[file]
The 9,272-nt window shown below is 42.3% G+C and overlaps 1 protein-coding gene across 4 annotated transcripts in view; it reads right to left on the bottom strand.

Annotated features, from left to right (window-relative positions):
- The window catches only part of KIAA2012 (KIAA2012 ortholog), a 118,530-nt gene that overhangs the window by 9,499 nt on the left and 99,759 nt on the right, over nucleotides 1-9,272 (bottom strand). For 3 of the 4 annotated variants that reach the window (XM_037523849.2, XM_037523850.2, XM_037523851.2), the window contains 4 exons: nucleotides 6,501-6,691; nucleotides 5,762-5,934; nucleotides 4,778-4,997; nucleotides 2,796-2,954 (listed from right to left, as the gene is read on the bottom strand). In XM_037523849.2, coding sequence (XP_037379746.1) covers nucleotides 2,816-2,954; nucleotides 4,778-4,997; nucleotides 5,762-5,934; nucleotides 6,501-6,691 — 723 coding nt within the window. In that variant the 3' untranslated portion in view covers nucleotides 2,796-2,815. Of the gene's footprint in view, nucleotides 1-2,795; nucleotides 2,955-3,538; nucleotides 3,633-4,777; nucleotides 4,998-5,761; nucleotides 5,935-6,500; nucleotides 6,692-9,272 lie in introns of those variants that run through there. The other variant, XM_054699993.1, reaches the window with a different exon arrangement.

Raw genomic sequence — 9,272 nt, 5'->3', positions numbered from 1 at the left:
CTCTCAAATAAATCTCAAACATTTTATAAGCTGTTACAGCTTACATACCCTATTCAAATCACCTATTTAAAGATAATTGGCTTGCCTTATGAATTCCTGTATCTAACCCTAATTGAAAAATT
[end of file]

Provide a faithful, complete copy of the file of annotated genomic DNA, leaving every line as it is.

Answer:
The 9,272-nt window shown below is 42.3% G+C and overlaps 1 protein-coding gene across 4 annotated transcripts in view; it reads right to left on the bottom strand.

Annotated features, from left to right (window-relative positions):
- The window catches only part of KIAA2012 (KIAA2012 ortholog), a 118,530-nt gene that overhangs the window by 9,499 nt on the left and 99,759 nt on the right, over nucleotides 1-9,272 (bottom strand). For 3 of the 4 annotated variants that reach the window (XM_037523849.2, XM_037523850.2, XM_037523851.2), the window contains 4 exons: nucleotides 6,501-6,691; nucleotides 5,762-5,934; nucleotides 4,778-4,997; nucleotides 2,796-2,954 (listed from right to left, as the gene is read on the bottom strand). In XM_037523849.2, coding sequence (XP_037379746.1) covers nucleotides 2,816-2,954; nucleotides 4,778-4,997; nucleotides 5,762-5,934; nucleotides 6,501-6,691 — 723 coding nt within the window. In that variant the 3' untranslated portion in view covers nucleotides 2,796-2,815. Of the gene's footprint in view, nucleotides 1-2,795; nucleotides 2,955-3,538; nucleotides 3,633-4,777; nucleotides 4,998-5,761; nucleotides 5,935-6,500; nucleotides 6,692-9,272 lie in introns of those variants that run through there. The other variant, XM_054699993.1, reaches the window with a different exon arrangement.

Raw genomic sequence — 9,272 nt, 5'->3', positions numbered from 1 at the left:
CTCTCAAATAAATCTCAAACATTTTATAAGCTGTTACAGCTTACATACCCTATTCAAATCACCTATTTAAAGATAATTGGCTTGCCTTATGAATTCCTGTATCTAACCCTAATTGAAAAATT